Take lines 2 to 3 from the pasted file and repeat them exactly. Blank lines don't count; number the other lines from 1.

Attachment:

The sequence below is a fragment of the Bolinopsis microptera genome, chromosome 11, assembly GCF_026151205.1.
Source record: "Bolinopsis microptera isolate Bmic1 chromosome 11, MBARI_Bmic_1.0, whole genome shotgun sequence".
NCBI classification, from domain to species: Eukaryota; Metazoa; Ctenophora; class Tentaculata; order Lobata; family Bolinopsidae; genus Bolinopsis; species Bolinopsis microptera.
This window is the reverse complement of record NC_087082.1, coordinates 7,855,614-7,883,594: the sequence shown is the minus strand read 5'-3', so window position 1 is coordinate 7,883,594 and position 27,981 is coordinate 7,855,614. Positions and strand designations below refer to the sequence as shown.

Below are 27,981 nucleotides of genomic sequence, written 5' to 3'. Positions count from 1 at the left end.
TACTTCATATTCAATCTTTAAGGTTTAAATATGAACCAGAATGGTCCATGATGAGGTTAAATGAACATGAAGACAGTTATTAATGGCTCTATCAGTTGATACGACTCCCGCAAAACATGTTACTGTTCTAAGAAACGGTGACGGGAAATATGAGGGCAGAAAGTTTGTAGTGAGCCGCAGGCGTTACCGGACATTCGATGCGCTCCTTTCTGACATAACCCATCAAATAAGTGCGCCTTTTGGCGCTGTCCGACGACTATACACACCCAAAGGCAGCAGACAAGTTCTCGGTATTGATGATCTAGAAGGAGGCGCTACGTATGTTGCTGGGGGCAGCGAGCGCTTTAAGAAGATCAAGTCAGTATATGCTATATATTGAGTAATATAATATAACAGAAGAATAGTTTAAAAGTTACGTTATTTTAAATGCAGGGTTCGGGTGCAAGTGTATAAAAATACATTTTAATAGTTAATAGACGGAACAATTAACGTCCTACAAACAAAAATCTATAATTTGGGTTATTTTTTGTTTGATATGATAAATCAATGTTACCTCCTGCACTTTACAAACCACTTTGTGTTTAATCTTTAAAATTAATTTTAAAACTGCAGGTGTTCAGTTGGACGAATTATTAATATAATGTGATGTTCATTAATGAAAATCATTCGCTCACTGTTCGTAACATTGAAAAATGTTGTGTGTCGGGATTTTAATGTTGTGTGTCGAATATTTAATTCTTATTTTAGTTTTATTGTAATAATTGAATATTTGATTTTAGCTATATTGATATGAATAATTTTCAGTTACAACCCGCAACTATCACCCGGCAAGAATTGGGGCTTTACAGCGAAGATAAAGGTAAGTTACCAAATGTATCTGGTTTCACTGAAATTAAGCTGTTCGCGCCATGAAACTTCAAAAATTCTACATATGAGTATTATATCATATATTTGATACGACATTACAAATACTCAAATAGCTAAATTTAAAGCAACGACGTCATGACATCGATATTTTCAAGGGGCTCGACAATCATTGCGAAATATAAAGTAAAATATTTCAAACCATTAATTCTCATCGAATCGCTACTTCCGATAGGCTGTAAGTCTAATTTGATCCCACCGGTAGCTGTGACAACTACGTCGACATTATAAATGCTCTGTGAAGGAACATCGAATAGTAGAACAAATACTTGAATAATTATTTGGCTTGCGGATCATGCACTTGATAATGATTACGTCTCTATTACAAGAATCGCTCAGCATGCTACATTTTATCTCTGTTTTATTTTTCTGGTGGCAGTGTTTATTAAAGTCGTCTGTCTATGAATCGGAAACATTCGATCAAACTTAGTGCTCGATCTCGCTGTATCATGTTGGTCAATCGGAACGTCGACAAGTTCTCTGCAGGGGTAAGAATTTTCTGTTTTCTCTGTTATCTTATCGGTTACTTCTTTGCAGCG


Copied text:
Source record: "Bolinopsis microptera isolate Bmic1 chromosome 11, MBARI_Bmic_1.0, whole genome shotgun sequence".
NCBI classification, from domain to species: Eukaryota; Metazoa; Ctenophora; class Tentaculata; order Lobata; family Bolinopsidae; genus Bolinopsis; species Bolinopsis microptera.